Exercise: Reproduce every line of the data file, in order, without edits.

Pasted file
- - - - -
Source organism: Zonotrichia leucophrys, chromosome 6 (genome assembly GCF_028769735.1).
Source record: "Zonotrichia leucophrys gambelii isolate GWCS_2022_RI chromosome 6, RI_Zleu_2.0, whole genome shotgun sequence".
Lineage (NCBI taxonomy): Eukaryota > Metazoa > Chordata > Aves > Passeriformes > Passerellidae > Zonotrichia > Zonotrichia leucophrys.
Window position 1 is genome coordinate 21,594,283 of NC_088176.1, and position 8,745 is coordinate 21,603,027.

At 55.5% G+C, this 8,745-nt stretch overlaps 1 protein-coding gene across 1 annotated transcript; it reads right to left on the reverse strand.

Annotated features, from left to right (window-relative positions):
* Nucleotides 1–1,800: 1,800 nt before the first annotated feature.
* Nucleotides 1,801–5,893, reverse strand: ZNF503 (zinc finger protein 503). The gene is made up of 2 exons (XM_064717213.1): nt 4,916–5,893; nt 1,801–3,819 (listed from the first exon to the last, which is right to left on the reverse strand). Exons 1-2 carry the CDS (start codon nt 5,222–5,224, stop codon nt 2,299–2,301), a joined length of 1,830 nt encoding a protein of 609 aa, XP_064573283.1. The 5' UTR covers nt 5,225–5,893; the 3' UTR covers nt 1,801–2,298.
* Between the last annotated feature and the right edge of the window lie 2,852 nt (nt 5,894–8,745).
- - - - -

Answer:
Source organism: Zonotrichia leucophrys, chromosome 6 (genome assembly GCF_028769735.1).
Source record: "Zonotrichia leucophrys gambelii isolate GWCS_2022_RI chromosome 6, RI_Zleu_2.0, whole genome shotgun sequence".
Lineage (NCBI taxonomy): Eukaryota > Metazoa > Chordata > Aves > Passeriformes > Passerellidae > Zonotrichia > Zonotrichia leucophrys.
Window position 1 is genome coordinate 21,594,283 of NC_088176.1, and position 8,745 is coordinate 21,603,027.

At 55.5% G+C, this 8,745-nt stretch overlaps 1 protein-coding gene across 1 annotated transcript; it reads right to left on the reverse strand.

Annotated features, from left to right (window-relative positions):
* Nucleotides 1–1,800: 1,800 nt before the first annotated feature.
* Nucleotides 1,801–5,893, reverse strand: ZNF503 (zinc finger protein 503). The gene is made up of 2 exons (XM_064717213.1): nt 4,916–5,893; nt 1,801–3,819 (listed from the first exon to the last, which is right to left on the reverse strand). Exons 1-2 carry the CDS (start codon nt 5,222–5,224, stop codon nt 2,299–2,301), a joined length of 1,830 nt encoding a protein of 609 aa, XP_064573283.1. The 5' UTR covers nt 5,225–5,893; the 3' UTR covers nt 1,801–2,298.
* Between the last annotated feature and the right edge of the window lie 2,852 nt (nt 5,894–8,745).